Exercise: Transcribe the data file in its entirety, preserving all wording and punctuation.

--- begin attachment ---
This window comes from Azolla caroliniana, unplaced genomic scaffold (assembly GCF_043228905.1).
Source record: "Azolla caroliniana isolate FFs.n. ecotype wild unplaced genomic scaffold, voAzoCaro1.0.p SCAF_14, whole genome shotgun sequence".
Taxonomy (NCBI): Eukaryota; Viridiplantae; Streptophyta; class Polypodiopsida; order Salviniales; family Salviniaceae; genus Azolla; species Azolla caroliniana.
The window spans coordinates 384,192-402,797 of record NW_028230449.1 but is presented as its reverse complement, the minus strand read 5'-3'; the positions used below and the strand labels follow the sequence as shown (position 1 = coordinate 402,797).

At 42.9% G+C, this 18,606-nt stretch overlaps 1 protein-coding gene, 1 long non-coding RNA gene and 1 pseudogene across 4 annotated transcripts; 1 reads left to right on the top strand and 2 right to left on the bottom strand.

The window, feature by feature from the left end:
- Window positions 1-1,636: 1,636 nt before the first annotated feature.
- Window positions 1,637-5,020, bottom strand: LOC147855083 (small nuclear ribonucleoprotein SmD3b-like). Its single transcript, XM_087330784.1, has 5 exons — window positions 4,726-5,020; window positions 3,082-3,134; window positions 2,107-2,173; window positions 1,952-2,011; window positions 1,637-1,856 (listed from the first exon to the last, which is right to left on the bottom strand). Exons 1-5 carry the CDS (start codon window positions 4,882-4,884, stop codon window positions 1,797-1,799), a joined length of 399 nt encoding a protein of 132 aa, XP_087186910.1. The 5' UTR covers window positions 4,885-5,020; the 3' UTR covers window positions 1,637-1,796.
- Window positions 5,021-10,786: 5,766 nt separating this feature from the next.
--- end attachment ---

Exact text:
This window comes from Azolla caroliniana, unplaced genomic scaffold (assembly GCF_043228905.1).
Source record: "Azolla caroliniana isolate FFs.n. ecotype wild unplaced genomic scaffold, voAzoCaro1.0.p SCAF_14, whole genome shotgun sequence".
Taxonomy (NCBI): Eukaryota; Viridiplantae; Streptophyta; class Polypodiopsida; order Salviniales; family Salviniaceae; genus Azolla; species Azolla caroliniana.
The window spans coordinates 384,192-402,797 of record NW_028230449.1 but is presented as its reverse complement, the minus strand read 5'-3'; the positions used below and the strand labels follow the sequence as shown (position 1 = coordinate 402,797).

At 42.9% G+C, this 18,606-nt stretch overlaps 1 protein-coding gene, 1 long non-coding RNA gene and 1 pseudogene across 4 annotated transcripts; 1 reads left to right on the top strand and 2 right to left on the bottom strand.

The window, feature by feature from the left end:
- Window positions 1-1,636: 1,636 nt before the first annotated feature.
- Window positions 1,637-5,020, bottom strand: LOC147855083 (small nuclear ribonucleoprotein SmD3b-like). Its single transcript, XM_087330784.1, has 5 exons — window positions 4,726-5,020; window positions 3,082-3,134; window positions 2,107-2,173; window positions 1,952-2,011; window positions 1,637-1,856 (listed from the first exon to the last, which is right to left on the bottom strand). Exons 1-5 carry the CDS (start codon window positions 4,882-4,884, stop codon window positions 1,797-1,799), a joined length of 399 nt encoding a protein of 132 aa, XP_087186910.1. The 5' UTR covers window positions 4,885-5,020; the 3' UTR covers window positions 1,637-1,796.
- Window positions 5,021-10,786: 5,766 nt separating this feature from the next.